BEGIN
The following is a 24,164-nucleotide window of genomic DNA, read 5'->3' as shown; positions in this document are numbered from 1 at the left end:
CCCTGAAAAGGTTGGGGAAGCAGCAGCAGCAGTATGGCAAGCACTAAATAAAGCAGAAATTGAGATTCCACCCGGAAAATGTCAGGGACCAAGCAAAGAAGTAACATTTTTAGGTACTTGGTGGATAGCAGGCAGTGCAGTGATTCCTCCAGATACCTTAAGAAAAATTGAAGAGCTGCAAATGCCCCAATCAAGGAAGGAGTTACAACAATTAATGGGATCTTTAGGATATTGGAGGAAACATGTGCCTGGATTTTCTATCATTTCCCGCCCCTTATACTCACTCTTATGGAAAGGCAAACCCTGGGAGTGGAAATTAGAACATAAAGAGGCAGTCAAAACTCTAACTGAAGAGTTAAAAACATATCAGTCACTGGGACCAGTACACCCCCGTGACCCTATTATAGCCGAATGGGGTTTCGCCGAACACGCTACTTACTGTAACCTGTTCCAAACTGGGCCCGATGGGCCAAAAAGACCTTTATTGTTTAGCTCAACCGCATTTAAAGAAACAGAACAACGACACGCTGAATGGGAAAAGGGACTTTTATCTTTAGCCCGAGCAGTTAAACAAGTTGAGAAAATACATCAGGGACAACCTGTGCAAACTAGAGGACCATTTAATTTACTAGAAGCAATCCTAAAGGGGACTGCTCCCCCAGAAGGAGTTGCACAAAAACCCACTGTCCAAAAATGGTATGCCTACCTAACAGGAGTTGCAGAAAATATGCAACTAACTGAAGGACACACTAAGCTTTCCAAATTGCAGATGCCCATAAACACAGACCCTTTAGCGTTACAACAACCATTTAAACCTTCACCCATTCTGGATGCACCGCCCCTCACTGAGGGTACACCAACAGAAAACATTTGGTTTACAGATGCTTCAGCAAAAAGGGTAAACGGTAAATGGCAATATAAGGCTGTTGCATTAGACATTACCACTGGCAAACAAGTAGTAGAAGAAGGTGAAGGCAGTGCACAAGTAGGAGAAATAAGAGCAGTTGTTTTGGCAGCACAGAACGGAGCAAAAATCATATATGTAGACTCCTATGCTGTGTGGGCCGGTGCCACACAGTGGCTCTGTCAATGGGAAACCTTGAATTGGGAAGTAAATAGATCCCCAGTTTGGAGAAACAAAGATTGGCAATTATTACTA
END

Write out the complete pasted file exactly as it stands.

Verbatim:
The following is a 24,164-nucleotide window of genomic DNA, read 5'->3' as shown; positions in this document are numbered from 1 at the left end:
CCCTGAAAAGGTTGGGGAAGCAGCAGCAGCAGTATGGCAAGCACTAAATAAAGCAGAAATTGAGATTCCACCCGGAAAATGTCAGGGACCAAGCAAAGAAGTAACATTTTTAGGTACTTGGTGGATAGCAGGCAGTGCAGTGATTCCTCCAGATACCTTAAGAAAAATTGAAGAGCTGCAAATGCCCCAATCAAGGAAGGAGTTACAACAATTAATGGGATCTTTAGGATATTGGAGGAAACATGTGCCTGGATTTTCTATCATTTCCCGCCCCTTATACTCACTCTTATGGAAAGGCAAACCCTGGGAGTGGAAATTAGAACATAAAGAGGCAGTCAAAACTCTAACTGAAGAGTTAAAAACATATCAGTCACTGGGACCAGTACACCCCCGTGACCCTATTATAGCCGAATGGGGTTTCGCCGAACACGCTACTTACTGTAACCTGTTCCAAACTGGGCCCGATGGGCCAAAAAGACCTTTATTGTTTAGCTCAACCGCATTTAAAGAAACAGAACAACGACACGCTGAATGGGAAAAGGGACTTTTATCTTTAGCCCGAGCAGTTAAACAAGTTGAGAAAATACATCAGGGACAACCTGTGCAAACTAGAGGACCATTTAATTTACTAGAAGCAATCCTAAAGGGGACTGCTCCCCCAGAAGGAGTTGCACAAAAACCCACTGTCCAAAAATGGTATGCCTACCTAACAGGAGTTGCAGAAAATATGCAACTAACTGAAGGACACACTAAGCTTTCCAAATTGCAGATGCCCATAAACACAGACCCTTTAGCGTTACAACAACCATTTAAACCTTCACCCATTCTGGATGCACCGCCCCTCACTGAGGGTACACCAACAGAAAACATTTGGTTTACAGATGCTTCAGCAAAAAGGGTAAACGGTAAATGGCAATATAAGGCTGTTGCATTAGACATTACCACTGGCAAACAAGTAGTAGAAGAAGGTGAAGGCAGTGCACAAGTAGGAGAAATAAGAGCAGTTGTTTTGGCAGCACAGAACGGAGCAAAAATCATATATGTAGACTCCTATGCTGTGTGGGCCGGTGCCACACAGTGGCTCTGTCAATGGGAAACCTTGAATTGGGAAGTAAATAGATCCCCAGTTTGGAGAAACAAAGATTGGCAATTATTACTA